Leukocytes frequently appear in ejaculates, even in those from fertile men . The WHO, in the latest edition of the laboratory manual  recommended a cut-off value for leukocytospermia, an excessive amount of leukocytes in the ejaculate, of 106/mL. Yet, this cut-off value is not unquestioned, and it has been shown that leukocyte concentrations as low as 4 x 104/mL can inflict damage to sperm functions and the DNA [29-31]. Therefore, several groups [32-36] suggested that the cut-off value for leukocytospermia should be lowered. In contrast, other groups found that the detection of leukocytospermia is of no diagnostic value for the identification of men with actual microbial infections . Since no humoral immunological response was detected, bacteria found in semen cultures were only regarded as contaminants from the genital tract  .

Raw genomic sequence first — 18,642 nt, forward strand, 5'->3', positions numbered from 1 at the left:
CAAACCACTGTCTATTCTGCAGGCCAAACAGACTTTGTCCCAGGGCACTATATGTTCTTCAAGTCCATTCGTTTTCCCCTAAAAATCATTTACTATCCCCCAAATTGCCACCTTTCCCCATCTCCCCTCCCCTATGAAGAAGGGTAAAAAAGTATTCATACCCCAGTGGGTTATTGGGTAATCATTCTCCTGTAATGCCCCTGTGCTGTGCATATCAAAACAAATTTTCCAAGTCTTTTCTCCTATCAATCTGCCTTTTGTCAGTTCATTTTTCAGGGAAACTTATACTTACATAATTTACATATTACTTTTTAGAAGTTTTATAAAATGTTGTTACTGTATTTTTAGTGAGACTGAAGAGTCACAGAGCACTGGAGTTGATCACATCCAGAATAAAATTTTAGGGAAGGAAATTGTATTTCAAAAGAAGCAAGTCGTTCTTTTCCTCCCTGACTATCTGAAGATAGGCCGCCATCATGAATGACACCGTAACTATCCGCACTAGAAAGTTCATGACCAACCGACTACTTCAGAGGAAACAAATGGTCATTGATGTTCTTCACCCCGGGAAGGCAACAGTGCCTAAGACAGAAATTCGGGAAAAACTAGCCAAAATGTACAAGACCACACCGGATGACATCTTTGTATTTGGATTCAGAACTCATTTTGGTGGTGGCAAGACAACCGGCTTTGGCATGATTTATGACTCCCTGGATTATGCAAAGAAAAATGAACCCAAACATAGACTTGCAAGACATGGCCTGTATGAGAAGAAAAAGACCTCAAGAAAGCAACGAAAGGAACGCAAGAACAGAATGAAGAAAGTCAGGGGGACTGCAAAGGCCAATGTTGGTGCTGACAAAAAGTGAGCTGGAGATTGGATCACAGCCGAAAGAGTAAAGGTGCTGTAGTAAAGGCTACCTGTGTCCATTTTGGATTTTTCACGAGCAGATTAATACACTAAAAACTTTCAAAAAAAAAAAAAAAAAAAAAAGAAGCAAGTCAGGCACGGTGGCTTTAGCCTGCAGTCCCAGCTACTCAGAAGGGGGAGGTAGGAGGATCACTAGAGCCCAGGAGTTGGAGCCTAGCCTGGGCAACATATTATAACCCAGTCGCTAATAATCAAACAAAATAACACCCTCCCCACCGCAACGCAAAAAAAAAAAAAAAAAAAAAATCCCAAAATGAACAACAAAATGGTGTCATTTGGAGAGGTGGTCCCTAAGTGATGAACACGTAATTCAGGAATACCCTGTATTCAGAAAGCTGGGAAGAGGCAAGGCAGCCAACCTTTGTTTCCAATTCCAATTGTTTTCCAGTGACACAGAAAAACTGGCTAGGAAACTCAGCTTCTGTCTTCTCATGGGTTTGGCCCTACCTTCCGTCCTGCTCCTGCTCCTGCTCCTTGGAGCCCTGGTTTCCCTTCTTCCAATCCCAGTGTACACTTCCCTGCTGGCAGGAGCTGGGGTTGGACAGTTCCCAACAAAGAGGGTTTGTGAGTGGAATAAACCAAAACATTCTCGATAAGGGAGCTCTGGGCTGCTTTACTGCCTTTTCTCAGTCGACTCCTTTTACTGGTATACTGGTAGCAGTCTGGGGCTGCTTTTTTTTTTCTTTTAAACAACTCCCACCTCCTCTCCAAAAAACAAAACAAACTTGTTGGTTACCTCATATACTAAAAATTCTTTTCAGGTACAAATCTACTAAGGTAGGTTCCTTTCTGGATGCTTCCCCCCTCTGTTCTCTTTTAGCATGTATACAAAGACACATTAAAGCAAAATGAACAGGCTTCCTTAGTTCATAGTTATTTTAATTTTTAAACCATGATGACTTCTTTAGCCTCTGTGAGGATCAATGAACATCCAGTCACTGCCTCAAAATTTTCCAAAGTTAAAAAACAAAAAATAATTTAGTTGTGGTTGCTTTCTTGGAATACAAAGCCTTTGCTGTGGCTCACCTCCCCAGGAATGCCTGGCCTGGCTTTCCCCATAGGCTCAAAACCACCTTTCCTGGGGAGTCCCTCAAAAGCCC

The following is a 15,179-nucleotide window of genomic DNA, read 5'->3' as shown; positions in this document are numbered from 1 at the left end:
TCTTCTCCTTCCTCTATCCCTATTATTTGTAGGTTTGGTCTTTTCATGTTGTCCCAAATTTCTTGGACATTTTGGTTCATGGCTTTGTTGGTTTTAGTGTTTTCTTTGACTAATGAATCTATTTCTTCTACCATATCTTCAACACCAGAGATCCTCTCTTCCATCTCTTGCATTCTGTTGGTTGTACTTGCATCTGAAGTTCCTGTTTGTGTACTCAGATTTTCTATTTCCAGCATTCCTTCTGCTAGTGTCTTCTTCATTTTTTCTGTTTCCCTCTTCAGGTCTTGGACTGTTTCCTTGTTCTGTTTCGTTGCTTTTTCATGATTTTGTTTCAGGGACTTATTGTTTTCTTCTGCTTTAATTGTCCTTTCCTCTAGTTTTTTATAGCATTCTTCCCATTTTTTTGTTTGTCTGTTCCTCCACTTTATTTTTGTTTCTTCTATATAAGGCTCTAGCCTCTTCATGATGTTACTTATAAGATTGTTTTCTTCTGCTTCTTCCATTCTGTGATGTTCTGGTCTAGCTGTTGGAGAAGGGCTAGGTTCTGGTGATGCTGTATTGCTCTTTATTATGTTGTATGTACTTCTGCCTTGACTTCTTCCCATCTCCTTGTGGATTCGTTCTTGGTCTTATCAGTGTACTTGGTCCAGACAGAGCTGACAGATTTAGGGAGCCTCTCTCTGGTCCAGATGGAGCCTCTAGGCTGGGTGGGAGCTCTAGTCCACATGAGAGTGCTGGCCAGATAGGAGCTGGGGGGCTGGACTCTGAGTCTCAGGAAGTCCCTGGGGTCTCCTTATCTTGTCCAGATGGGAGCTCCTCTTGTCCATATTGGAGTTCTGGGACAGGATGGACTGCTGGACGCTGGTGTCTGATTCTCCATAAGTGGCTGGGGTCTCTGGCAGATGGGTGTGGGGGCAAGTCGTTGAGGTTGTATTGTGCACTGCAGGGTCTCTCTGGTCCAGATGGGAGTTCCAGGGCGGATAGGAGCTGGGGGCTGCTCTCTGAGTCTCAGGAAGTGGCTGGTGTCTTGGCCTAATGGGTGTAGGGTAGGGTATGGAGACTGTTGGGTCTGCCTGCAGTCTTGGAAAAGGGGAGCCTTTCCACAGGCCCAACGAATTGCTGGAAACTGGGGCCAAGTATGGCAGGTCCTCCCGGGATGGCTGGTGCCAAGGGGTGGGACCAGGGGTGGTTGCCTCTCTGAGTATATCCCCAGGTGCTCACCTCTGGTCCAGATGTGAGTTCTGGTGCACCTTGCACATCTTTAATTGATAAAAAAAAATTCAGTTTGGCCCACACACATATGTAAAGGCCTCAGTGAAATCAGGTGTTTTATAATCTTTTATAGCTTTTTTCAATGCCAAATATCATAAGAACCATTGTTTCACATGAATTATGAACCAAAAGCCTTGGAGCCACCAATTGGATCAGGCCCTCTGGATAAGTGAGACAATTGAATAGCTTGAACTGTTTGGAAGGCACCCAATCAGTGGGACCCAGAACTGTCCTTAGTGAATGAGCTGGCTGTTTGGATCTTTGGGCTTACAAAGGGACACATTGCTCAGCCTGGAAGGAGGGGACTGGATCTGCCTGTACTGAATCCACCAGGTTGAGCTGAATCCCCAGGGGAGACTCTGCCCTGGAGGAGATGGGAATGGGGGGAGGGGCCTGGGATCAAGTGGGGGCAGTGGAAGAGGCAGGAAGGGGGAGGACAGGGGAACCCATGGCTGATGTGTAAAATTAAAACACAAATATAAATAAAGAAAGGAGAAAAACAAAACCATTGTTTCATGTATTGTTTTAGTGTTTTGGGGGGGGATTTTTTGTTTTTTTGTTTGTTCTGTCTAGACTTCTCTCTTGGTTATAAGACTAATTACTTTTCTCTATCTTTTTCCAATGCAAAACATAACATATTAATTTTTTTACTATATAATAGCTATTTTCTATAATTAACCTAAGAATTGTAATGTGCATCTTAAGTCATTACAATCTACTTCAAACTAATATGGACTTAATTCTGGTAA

A recent study (Mupfiga and Henkel, unpublished data) showed that, as expected, the seminal leukocyte concentration is correlated not only significantly with the seminal ROS production but also with the production of superoxide, the activation of the effector caspases-3/7 in spermatozoa and the percentage of sperm with disrupted mitochondrial membrane potential. These observations give evidence that a high seminal concentration of activated leukocytes, as it is the case in male genital tract infections/inflammation, can trigger programmed cell death, apoptosis, by means of activating the caspase system and consequently leading to male infertility.
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